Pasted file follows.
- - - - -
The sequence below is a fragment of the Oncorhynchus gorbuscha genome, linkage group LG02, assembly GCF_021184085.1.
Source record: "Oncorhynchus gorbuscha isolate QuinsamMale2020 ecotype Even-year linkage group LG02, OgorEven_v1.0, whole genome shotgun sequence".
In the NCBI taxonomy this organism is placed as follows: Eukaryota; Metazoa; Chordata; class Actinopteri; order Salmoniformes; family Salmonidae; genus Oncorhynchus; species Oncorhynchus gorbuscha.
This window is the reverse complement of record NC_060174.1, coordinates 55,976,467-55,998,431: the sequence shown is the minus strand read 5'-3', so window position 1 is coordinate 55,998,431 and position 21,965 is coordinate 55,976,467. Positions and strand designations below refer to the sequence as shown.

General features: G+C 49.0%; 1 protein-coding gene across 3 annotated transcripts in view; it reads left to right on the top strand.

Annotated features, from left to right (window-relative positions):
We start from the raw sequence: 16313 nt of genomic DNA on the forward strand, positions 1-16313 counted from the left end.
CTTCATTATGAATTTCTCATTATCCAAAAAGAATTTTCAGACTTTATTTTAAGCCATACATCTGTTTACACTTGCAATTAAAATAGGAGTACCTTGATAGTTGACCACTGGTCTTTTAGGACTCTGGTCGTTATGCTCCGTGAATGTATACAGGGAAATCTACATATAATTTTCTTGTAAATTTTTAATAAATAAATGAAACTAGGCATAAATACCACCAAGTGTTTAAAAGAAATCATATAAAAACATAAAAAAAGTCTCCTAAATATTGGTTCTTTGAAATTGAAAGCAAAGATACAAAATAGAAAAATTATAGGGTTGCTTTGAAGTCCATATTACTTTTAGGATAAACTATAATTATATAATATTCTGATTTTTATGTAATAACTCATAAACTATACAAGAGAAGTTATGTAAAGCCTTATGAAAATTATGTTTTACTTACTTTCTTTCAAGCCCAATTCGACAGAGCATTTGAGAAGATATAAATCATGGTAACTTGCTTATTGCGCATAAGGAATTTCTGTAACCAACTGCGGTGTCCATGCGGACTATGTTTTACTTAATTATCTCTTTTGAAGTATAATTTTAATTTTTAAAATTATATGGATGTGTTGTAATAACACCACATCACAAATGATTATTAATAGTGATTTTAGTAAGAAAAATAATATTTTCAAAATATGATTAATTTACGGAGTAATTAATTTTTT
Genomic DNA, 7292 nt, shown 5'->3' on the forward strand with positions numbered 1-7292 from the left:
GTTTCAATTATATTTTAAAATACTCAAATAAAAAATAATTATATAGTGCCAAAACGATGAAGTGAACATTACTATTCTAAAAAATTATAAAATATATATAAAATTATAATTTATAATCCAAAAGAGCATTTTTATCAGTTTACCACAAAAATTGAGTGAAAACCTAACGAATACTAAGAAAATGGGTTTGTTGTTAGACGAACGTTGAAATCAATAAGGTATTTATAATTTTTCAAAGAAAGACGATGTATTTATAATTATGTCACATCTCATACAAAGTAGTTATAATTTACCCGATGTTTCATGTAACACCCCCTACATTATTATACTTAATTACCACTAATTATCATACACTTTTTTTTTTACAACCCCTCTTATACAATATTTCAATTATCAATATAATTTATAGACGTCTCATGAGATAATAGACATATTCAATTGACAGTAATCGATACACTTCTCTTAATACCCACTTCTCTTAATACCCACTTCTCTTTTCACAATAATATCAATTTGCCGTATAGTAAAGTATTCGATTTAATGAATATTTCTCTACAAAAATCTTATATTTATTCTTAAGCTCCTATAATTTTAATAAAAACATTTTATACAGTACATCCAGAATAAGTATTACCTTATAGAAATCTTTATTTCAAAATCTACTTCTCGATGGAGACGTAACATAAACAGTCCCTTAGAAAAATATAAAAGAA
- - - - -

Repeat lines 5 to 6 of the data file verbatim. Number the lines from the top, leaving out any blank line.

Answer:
General features: G+C 49.0%; 1 protein-coding gene across 3 annotated transcripts in view; it reads left to right on the top strand.

Annotated features, from left to right (window-relative positions):